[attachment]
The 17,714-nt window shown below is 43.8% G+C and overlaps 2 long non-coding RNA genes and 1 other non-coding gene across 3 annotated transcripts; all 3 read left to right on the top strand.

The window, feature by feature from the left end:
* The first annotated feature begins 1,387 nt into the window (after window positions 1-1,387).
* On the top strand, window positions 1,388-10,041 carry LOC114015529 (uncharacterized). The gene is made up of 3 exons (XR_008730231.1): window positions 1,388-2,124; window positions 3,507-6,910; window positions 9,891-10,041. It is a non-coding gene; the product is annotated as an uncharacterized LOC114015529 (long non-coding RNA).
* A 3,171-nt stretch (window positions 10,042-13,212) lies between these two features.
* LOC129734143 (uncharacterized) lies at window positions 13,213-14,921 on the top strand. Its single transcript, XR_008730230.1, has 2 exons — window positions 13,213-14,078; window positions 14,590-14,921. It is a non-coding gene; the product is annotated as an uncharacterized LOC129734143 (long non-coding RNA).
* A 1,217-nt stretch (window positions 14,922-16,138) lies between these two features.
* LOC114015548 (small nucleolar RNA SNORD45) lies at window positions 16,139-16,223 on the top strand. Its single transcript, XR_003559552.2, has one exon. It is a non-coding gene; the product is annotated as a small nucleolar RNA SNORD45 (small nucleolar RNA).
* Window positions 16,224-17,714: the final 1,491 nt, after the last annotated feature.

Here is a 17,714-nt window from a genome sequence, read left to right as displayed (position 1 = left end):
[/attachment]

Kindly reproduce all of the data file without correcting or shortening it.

The 17,714-nt window shown below is 43.8% G+C and overlaps 2 long non-coding RNA genes and 1 other non-coding gene across 3 annotated transcripts; all 3 read left to right on the top strand.

The window, feature by feature from the left end:
* The first annotated feature begins 1,387 nt into the window (after window positions 1-1,387).
* On the top strand, window positions 1,388-10,041 carry LOC114015529 (uncharacterized). The gene is made up of 3 exons (XR_008730231.1): window positions 1,388-2,124; window positions 3,507-6,910; window positions 9,891-10,041. It is a non-coding gene; the product is annotated as an uncharacterized LOC114015529 (long non-coding RNA).
* A 3,171-nt stretch (window positions 10,042-13,212) lies between these two features.
* LOC129734143 (uncharacterized) lies at window positions 13,213-14,921 on the top strand. Its single transcript, XR_008730230.1, has 2 exons — window positions 13,213-14,078; window positions 14,590-14,921. It is a non-coding gene; the product is annotated as an uncharacterized LOC129734143 (long non-coding RNA).
* A 1,217-nt stretch (window positions 14,922-16,138) lies between these two features.
* LOC114015548 (small nucleolar RNA SNORD45) lies at window positions 16,139-16,223 on the top strand. Its single transcript, XR_003559552.2, has one exon. It is a non-coding gene; the product is annotated as a small nucleolar RNA SNORD45 (small nucleolar RNA).
* Window positions 16,224-17,714: the final 1,491 nt, after the last annotated feature.

Here is a 17,714-nt window from a genome sequence, read left to right as displayed (position 1 = left end):